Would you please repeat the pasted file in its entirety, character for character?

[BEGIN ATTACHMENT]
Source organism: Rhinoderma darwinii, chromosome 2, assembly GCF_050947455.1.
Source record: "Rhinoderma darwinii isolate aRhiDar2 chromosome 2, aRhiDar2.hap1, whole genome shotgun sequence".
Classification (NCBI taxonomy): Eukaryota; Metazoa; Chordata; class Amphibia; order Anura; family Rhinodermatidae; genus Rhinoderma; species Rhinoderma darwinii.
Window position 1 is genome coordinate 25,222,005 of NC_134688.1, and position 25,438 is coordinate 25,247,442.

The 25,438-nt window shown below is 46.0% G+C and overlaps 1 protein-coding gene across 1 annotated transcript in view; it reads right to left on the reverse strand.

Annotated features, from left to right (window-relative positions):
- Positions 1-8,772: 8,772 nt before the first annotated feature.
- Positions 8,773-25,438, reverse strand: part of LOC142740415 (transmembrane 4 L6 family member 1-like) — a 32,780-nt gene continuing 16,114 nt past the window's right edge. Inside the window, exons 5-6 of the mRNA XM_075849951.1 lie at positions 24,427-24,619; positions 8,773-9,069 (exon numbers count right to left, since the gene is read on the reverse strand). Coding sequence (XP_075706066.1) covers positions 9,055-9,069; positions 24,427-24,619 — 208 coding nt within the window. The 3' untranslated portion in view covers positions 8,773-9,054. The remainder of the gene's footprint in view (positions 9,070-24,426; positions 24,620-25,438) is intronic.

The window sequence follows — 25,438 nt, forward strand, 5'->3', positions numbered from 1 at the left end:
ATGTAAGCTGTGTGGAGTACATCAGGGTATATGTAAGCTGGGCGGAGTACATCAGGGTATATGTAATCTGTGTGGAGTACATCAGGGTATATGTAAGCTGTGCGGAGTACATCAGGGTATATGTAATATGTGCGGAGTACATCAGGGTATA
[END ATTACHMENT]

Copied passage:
Source organism: Rhinoderma darwinii, chromosome 2, assembly GCF_050947455.1.
Source record: "Rhinoderma darwinii isolate aRhiDar2 chromosome 2, aRhiDar2.hap1, whole genome shotgun sequence".
Classification (NCBI taxonomy): Eukaryota; Metazoa; Chordata; class Amphibia; order Anura; family Rhinodermatidae; genus Rhinoderma; species Rhinoderma darwinii.
Window position 1 is genome coordinate 25,222,005 of NC_134688.1, and position 25,438 is coordinate 25,247,442.

The 25,438-nt window shown below is 46.0% G+C and overlaps 1 protein-coding gene across 1 annotated transcript in view; it reads right to left on the reverse strand.

Annotated features, from left to right (window-relative positions):
- Positions 1-8,772: 8,772 nt before the first annotated feature.
- Positions 8,773-25,438, reverse strand: part of LOC142740415 (transmembrane 4 L6 family member 1-like) — a 32,780-nt gene continuing 16,114 nt past the window's right edge. Inside the window, exons 5-6 of the mRNA XM_075849951.1 lie at positions 24,427-24,619; positions 8,773-9,069 (exon numbers count right to left, since the gene is read on the reverse strand). Coding sequence (XP_075706066.1) covers positions 9,055-9,069; positions 24,427-24,619 — 208 coding nt within the window. The 3' untranslated portion in view covers positions 8,773-9,054. The remainder of the gene's footprint in view (positions 9,070-24,426; positions 24,620-25,438) is intronic.

The window sequence follows — 25,438 nt, forward strand, 5'->3', positions numbered from 1 at the left end:
ATGTAAGCTGTGTGGAGTACATCAGGGTATATGTAAGCTGGGCGGAGTACATCAGGGTATATGTAATCTGTGTGGAGTACATCAGGGTATATGTAAGCTGTGCGGAGTACATCAGGGTATATGTAATATGTGCGGAGTACATCAGGGTATA